Our encoder is a ViT [16] but applied only on visible, unmasked patches. Just as in a standard ViT, our encoder embeds patches by a linear projection with added positional embeddings, and then processes the resulting set via a series of Transformer blocks. However, our encoder only operates on a small subset (e.g., 25%) of the full set. Masked patches are removed; no mask tokens are used. This allows us to train very large encoders with only a fraction of compute and memory. The full set is handled by a lightweight decoder, described next.

MAE decoder.

The input to the MAE decoder is the full set of tokens consisting of (i) encoded visible patches, and (ii) mask tokens. See Figure 1. Each mask token [14]

is a shared, learned vector that indicates the presence of a missing patch to be predicted. We add positional embeddings to all tokens in this full set; without this, mask tokens would have no information about their location in the image. The decoder has another series of Transformer blocks.

The MAE decoder is only used during pre-training to perform the image reconstruction task (only the encoder is used to produce image representations for recognition). Therefore, the decoder architecture can be flexibly designed in a manner that is independent of the encoder design. We experiment with very small decoders, narrower and shallower than the encoder. For example, our default decoder has 10% computation per token vs. the encoder. With this asymmetrical design, the full set of tokens are only processed by the lightweight decoder, which significantly reduces pre-training time.

Reconstruction target.

Our MAE reconstructs the input by predicting the pixel

values for each masked patch. Each element in the decoder’s output is a vector of pixel values representing a patch. The last layer of the decoder is a linear projection whose number of output channels equals the number of pixel values in a patch. The decoder’s output is reshaped to form a reconstructed image. Our loss function computes the mean squared error (MSE) between the reconstructed and original images in the pixel space. We compute the loss only on masked patches, similar to BERT

[14].111Computing the loss only on masked patches differs from traditional denoising autoencoders [48] that compute the loss on all pixels. This choice is purely result-driven: computing the loss on all pixels leads to a slight decrease in accuracy (e.g., 0.5%).

We also study a variant whose reconstruction target is the normalized pixel values of each masked patch. Specifically, we compute the mean and standard deviation of all pixels in a patch and use them to normalize this patch. Using normalized pixels as the reconstruction target improves representation quality in our experiments.

Simple implementation.

Our MAE pre-training can be implemented efficiently, and importantly, does not require any specialized sparse operations. First we generate a token for every input patch (by linear projection with an added positional embedding). Next we randomly shuffle the list of tokens and remove the last portion of the list, based on the masking ratio. This process produces a small subset of tokens for the encoder and is equivalent to sampling patches without replacement. After encoding, we append a list of mask tokens to the list of encoded patches, and unshuffle this full list (inverting the random shuffle operation) to align all tokens with their targets. The decoder is applied to this full list (with positional embeddings added). As noted, no sparse operations are needed. This simple implementation introduces negligible overhead as the shuffling and unshuffling operations are fast.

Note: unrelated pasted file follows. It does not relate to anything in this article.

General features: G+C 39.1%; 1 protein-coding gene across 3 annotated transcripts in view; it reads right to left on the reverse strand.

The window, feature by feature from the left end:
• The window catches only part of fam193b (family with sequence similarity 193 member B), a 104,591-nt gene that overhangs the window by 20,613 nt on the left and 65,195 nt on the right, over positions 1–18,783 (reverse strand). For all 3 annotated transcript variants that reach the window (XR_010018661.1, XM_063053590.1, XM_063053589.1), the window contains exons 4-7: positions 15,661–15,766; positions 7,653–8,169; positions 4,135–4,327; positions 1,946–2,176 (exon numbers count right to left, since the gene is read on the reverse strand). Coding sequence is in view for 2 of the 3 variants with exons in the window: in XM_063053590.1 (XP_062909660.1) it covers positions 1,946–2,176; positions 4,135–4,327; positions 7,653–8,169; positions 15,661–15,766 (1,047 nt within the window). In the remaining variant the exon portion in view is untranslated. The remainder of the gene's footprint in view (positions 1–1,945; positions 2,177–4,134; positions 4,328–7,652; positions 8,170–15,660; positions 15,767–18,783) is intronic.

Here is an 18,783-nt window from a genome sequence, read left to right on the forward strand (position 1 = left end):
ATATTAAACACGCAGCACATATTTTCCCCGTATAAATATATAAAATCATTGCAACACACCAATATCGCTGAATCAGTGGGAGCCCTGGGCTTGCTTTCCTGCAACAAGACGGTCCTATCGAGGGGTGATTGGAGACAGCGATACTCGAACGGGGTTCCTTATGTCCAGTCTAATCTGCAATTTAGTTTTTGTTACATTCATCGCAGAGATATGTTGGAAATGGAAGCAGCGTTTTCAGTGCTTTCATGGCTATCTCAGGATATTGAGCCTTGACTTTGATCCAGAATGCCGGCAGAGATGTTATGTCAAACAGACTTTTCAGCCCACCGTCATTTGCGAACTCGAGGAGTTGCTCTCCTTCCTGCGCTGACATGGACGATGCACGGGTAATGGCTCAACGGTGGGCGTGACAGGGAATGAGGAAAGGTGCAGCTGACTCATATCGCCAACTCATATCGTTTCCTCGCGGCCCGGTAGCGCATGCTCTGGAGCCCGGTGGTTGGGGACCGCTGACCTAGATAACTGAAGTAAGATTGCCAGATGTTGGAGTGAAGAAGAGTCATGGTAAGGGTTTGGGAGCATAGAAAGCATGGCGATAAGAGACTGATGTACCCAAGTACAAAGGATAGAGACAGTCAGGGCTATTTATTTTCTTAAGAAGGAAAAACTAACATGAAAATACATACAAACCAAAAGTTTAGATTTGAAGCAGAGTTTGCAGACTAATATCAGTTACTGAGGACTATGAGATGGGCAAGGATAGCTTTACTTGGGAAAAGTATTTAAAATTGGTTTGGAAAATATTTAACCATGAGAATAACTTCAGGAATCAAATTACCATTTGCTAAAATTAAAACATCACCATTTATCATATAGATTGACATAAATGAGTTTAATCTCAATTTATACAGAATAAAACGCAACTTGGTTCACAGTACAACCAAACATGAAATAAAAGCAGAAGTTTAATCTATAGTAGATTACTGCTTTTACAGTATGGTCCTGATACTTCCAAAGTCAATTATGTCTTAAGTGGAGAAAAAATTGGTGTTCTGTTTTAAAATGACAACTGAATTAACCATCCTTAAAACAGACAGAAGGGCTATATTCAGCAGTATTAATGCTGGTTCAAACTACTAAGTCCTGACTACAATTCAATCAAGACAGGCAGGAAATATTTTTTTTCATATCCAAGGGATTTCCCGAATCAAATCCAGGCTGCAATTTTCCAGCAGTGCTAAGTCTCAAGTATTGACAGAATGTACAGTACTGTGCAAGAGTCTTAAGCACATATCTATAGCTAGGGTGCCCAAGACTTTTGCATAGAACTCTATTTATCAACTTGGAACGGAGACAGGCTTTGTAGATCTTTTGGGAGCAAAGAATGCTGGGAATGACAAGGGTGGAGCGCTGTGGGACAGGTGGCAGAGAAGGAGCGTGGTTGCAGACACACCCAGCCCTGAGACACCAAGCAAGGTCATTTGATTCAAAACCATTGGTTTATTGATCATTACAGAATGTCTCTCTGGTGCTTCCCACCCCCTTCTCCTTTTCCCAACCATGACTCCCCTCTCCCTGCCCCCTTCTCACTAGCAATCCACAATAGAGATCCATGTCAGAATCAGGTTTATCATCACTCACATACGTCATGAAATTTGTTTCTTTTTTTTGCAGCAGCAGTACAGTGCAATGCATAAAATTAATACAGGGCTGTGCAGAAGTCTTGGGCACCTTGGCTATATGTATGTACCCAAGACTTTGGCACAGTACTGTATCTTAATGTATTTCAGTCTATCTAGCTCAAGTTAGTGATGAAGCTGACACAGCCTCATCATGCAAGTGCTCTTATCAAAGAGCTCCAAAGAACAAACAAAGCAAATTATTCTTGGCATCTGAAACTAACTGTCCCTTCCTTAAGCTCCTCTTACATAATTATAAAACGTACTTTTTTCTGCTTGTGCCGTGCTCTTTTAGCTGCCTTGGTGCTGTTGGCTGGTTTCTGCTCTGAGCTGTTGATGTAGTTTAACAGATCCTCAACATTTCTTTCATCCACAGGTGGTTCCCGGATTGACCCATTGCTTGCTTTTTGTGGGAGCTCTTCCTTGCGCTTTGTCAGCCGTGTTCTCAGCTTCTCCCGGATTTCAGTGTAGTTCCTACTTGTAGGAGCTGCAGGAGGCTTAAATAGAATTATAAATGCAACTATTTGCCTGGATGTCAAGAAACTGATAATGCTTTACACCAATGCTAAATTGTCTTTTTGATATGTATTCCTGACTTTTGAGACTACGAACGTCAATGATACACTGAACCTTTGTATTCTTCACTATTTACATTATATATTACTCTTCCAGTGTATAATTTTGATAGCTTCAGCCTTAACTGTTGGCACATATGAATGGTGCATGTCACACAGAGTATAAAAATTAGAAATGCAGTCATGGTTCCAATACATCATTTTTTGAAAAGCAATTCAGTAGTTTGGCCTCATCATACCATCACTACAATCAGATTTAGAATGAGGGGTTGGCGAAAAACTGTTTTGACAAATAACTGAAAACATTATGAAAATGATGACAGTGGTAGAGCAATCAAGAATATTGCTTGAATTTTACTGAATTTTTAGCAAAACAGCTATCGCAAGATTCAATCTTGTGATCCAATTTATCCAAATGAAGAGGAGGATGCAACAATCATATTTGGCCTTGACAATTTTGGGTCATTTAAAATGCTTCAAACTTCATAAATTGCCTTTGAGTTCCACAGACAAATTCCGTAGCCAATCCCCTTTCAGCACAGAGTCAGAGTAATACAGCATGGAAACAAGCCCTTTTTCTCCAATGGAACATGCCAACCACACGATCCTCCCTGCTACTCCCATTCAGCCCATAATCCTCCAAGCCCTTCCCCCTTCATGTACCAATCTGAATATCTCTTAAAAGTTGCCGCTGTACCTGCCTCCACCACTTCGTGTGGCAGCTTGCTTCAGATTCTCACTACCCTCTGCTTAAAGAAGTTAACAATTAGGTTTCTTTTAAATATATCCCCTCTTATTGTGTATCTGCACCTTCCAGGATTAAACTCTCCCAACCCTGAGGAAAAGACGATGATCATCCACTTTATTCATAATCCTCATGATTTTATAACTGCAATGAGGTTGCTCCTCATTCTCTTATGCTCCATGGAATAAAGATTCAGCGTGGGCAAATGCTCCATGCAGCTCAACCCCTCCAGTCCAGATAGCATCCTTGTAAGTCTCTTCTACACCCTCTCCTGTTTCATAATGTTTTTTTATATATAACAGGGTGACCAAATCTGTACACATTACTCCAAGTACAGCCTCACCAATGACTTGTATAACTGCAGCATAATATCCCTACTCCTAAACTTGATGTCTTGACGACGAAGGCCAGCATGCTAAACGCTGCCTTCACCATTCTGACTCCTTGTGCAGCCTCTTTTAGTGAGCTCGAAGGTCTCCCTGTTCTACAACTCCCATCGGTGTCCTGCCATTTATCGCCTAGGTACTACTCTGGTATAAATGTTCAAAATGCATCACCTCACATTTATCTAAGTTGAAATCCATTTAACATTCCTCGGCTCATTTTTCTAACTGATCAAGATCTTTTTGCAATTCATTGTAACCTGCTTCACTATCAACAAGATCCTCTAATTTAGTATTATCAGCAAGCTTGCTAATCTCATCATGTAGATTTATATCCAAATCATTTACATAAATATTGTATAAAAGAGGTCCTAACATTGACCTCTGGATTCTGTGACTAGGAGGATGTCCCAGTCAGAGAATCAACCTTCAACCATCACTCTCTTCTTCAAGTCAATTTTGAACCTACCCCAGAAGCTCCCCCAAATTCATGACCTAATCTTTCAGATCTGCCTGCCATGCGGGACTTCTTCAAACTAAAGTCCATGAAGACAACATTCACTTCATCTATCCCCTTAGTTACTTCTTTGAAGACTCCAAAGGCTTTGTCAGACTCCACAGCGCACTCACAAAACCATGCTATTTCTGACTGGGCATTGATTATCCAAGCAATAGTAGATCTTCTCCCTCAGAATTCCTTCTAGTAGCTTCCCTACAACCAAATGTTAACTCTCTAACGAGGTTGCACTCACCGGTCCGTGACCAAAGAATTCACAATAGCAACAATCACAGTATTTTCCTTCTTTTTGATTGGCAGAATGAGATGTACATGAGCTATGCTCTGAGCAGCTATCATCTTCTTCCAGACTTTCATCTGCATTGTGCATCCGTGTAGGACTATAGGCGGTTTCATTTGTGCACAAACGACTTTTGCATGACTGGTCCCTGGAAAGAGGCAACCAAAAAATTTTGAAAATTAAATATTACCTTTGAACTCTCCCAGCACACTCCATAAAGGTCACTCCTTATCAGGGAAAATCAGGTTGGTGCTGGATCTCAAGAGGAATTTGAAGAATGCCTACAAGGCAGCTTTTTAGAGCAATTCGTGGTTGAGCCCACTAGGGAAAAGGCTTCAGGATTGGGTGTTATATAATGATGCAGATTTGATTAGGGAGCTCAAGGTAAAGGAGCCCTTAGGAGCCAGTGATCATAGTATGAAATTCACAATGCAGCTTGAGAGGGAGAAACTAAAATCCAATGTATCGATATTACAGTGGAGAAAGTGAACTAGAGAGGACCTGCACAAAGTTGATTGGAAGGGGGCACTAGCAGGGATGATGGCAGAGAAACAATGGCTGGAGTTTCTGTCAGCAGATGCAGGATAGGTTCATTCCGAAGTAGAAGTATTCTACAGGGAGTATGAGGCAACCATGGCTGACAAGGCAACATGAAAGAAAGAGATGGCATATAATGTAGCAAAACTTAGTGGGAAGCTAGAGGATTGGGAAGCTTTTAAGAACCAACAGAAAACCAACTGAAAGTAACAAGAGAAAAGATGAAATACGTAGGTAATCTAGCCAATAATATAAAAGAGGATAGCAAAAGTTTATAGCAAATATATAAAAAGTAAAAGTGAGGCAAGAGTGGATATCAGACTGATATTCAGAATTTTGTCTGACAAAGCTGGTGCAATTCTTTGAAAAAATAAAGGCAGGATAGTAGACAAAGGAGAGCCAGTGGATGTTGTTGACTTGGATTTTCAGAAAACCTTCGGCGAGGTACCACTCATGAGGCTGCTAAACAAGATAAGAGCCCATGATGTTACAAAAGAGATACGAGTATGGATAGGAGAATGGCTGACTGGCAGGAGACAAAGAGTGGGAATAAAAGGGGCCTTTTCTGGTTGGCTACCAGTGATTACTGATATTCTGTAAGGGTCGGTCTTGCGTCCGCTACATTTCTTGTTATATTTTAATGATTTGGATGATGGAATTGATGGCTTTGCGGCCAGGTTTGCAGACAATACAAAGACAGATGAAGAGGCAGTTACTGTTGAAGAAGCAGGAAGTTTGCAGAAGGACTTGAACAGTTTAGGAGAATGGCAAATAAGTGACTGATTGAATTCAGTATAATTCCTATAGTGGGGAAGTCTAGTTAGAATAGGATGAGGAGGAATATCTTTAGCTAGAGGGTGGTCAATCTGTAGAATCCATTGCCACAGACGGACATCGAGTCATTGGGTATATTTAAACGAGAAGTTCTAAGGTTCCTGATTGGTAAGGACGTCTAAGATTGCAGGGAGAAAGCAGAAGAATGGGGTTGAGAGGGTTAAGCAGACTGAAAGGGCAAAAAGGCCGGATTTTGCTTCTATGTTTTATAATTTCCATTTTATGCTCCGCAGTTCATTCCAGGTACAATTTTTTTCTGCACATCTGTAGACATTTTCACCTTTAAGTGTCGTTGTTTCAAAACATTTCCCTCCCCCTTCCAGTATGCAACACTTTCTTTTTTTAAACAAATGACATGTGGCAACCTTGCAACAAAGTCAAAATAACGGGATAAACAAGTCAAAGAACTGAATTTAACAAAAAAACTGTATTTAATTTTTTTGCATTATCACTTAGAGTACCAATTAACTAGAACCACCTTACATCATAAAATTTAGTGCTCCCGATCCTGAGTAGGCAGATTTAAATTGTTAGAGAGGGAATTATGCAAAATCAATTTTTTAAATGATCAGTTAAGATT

4 ImageNet Experiments

We do self-supervised pre-training on the ImageNet-1K (IN1K) [13] training set. Then we do supervised training to evaluate the representations with (i) end-to-end fine-tuning or (ii) linear probing. We report top-1 validation accuracy of a single 224224 crop. Details are in Appendix A.1.

Baseline: ViT-Large.

We use ViT-Large (ViT-L/16) [16] as the backbone in our ablation study. ViT-L is very big (an order of magnitude bigger than ResNet-50 [24]) and tends to overfit. The following is a comparison between ViT-L trained from scratch vs. fine-tuned from our baseline MAE:

scratch, original [16] scratch, our impl. baseline MAE
76.5 82.5 84.9

We note that it is nontrivial to train supervised ViT-L from scratch and a good recipe with strong regularization is needed (82.5%, see Appendix A.2

). Even so, our MAE pre-training contributes a big improvement. Here fine-tuning is only for 50 epochs (

vs. 200 from scratch), implying that the fine-tuning accuracy heavily depends on pre-training.

masking ratio (%)

masking ratio (%)

Figure 5: Masking ratio. A high masking ratio (75%) works well for both fine-tuning (top) and linear probing (bottom). The y-axes are ImageNet-1K validation accuracy (%) in all plots in this paper.

[ Decoder depth. A deep decoder can improve linear probing accuracy. ]

blocks ft lin
1 84.8 65.5
2 84.9 70.0
4 84.9 71.9
8 84.9 73.5
12 84.4 73.3

[ Decoder width. The decoder can be narrower than the encoder (1024-d). ]

dim ft lin
128 84.9 69.1
256 84.8 71.3
512 84.9 73.5
768 84.4 73.1
1024 84.3 73.1

[ Mask token. An encoder without mask tokens is more accurate and faster (Table 2). ]

case ft lin FLOPs
encoder w/ [M] 84.2 59.6 3.3
encoder w/o [M] 84.9 73.5 1

[ Reconstruction target. Pixels as reconstruction targets are effective. ]

case ft lin
pixel (w/o norm) 84.9 73.5
pixel (w/ norm) 85.4 73.9
PCA 84.6 72.3
dVAE token 85.3 71.6

[ Data augmentation. Our MAE works with minimal or no augmentation. ]

case ft lin